Almost four million Australian residents live with some degree of hearing loss. Surprisingly, however, the types of coverage provided by insurance companies vary tremendously, leaving many carriers confused if they’ve recently been diagnosed with failing abilities to hear.
Sadly, only one in five people with hearing loss wear hearing aids, primarily due to their insurance not covering the expensive devices needed to hear or the costs of visiting a hearing healthcare center. Untreated hearing loss will only get worse, and more expensive.
Health Insurance and Hearing Aids
The technology behind hearing aids can vary wildly. A good set can be as little as $1,000, but they can run as high as $7,000. No matter the case, insurance is needed for most people living on a fixed income threshold, even for the smaller cost of the basic surcharge. Here, however, the situation can get tricky, as many people soon find that their private health insurer doesn’t cover many options for hearing loss, or the advanced hearing aid technology prescribed as a remedy for better hearing.
If this is the case, it helps if your research takes into account available rebates, special premiums, or regular promotions for their usage. Paying for hearing aids and visits to a healthcare center or local health departments is crucial for many people, and there is little room for error when looking for an expert team of hearing professionals.
Currently, not all private insurance companies provide full or partial hearing aid coverage for adults. While insurance companies may cover visits to a public hospital, few cover expensive hearing aids or visits to a hearing healthcare center or other practice locations, whether you’re a private patient or a public patient using a clinic. In general, it comes down to your insurance company, but many people don’t look into hearing options when choosing their provider, and if the time comes when such coverage may be needed, it may be too late. Of equal importance is researching the medical levy surcharge against your taxable income dictated by your income threshold.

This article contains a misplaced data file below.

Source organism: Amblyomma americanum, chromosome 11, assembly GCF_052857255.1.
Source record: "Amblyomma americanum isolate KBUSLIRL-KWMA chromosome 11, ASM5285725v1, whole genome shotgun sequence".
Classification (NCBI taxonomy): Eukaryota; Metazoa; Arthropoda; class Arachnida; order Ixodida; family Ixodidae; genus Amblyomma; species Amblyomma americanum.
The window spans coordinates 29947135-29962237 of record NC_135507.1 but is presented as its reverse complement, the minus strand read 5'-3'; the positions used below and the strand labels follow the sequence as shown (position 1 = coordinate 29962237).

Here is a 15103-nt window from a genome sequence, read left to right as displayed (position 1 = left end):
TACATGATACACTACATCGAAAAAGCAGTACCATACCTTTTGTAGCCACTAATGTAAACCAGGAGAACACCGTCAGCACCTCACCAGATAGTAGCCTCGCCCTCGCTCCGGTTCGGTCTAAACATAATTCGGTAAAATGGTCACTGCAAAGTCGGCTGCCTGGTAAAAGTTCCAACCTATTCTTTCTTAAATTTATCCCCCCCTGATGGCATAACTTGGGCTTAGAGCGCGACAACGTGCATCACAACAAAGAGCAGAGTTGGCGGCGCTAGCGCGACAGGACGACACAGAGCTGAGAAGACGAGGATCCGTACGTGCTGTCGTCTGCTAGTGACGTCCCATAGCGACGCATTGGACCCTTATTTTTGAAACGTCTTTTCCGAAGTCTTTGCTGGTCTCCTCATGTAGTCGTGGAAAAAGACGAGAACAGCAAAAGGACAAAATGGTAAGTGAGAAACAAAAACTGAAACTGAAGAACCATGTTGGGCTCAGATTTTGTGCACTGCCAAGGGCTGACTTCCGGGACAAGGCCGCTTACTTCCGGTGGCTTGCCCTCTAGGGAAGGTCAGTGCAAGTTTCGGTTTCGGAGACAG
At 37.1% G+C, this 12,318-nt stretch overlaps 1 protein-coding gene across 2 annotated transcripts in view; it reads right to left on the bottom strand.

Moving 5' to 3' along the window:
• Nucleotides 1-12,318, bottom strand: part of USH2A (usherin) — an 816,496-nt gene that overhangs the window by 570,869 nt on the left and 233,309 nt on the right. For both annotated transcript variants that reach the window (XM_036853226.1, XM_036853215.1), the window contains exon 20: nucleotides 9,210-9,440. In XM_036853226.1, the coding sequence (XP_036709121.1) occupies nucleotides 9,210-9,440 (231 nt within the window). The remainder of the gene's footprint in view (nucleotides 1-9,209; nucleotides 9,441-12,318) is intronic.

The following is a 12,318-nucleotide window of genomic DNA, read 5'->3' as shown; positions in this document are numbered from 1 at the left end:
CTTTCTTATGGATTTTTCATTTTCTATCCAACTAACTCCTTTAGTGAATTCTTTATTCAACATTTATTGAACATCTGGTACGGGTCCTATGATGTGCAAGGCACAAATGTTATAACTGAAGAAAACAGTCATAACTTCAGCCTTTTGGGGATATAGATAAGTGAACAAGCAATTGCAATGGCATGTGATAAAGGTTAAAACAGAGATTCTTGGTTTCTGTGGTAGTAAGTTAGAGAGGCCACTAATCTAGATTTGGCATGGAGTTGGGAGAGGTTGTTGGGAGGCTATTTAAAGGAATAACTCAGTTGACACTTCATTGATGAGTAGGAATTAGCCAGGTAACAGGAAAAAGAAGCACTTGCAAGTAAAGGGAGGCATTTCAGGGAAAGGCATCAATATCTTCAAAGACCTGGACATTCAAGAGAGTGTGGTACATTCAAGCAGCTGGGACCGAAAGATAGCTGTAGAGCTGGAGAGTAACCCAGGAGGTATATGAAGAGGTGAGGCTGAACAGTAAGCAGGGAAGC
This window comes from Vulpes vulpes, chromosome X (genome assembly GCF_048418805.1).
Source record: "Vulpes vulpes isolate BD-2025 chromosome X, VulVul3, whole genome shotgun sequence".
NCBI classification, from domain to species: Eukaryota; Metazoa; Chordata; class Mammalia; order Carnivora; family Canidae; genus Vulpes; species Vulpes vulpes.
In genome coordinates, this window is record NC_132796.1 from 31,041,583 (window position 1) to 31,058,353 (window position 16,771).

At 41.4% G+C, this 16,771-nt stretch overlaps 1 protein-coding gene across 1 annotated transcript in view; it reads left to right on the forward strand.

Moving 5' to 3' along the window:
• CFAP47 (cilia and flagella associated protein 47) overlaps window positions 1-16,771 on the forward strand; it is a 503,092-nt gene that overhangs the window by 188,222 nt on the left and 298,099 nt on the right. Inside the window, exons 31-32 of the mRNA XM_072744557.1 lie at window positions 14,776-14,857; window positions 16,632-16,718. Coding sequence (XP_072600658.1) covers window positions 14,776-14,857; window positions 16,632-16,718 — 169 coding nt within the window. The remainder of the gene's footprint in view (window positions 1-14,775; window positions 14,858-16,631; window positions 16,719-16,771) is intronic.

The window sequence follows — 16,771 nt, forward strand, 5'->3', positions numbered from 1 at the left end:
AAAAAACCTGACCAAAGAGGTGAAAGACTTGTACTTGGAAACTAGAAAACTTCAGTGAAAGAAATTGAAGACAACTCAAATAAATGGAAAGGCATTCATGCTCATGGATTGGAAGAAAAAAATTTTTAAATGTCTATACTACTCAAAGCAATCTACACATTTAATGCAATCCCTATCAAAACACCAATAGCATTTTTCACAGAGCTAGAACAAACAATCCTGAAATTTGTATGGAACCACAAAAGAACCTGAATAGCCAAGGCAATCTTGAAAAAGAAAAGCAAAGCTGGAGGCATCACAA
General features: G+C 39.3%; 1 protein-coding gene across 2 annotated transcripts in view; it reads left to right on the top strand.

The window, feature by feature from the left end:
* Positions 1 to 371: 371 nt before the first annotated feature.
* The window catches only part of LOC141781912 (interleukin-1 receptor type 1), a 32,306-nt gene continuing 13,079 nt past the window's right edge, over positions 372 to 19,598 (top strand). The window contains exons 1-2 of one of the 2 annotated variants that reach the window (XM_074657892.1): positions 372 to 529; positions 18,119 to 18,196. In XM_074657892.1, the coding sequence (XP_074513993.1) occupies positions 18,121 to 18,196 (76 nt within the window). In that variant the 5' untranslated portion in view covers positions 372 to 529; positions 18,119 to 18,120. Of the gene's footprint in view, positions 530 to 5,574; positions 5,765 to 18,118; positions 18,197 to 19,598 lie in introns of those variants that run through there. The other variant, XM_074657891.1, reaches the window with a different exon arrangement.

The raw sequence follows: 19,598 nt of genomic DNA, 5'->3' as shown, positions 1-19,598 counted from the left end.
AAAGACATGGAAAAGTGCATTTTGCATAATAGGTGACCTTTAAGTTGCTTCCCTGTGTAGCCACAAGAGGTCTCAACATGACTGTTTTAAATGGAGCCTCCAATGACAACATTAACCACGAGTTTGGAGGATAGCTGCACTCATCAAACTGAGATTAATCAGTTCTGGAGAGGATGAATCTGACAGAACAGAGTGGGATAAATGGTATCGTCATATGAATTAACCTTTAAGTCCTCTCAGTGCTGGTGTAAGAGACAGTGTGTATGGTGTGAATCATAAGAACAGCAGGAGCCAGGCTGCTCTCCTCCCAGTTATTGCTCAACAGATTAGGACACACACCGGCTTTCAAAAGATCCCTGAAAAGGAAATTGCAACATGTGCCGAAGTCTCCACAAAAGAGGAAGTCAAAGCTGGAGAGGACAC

Luckily, the government integrates hearing loss coverage into many health care programs and health services due to the commonality and demand for a stable quality of life. However, such assistance can be limited, even for high-income retirees and their family members or other dependents. If you’re left out in the cold when it comes to the extent of hearing loss coverage due to a premium increase, with a little research, you may find your state’s regulations cover a hearing specialist, pocket cost for a base premium or additional tax. Sometimes, coverage also includes visits to either a hearing healthcare center or private hospital. These can help pay for hearing health and the newest health options within your income tier.
What about Medicaid and Medicare?
The best bet to ensure coverage for the best hearing falls down to either Medicaid or Medicare. In the case of hearing care, however, there is still much to learn. For example, Medicaid services often provide coverage for a fraction of new hearing aids costs, but this also varies according to a patient’s income level. A Medicare card may pay for screenings and related hearing tests and extras, also often for older patients’ medical expenses. And unfortunately, Medicare does not cover the costs of hearing devices.
When conducting your research for the right hearing aid for you, this is something to consider. In addition to the advanced hearing aid technology available, in some cases, the Medicare levy can also dictate the medicines or testing provided for hearing health care. Be sure to call the department of human services and see if you qualify for assistance or taxpayers’ distributions.
Health insurance may be the only way to cover the necessary health costs. This makes the first step of good research and careful selection of a private health insurance company, as well as the choice of doctor or general practitioner, all the more important. However, determining if your plan provides coverage for affordable hearing aids for the first time can be confusing, and you’ll want to take your gross income, status for a married couple if your spouse has similar needs, and access to a consistent audiologist or similar specialist, and hospital service all into account before making your decision. Don’t be afraid to ask your insurance company or financial adviser for their own affordable hearing aid solutions.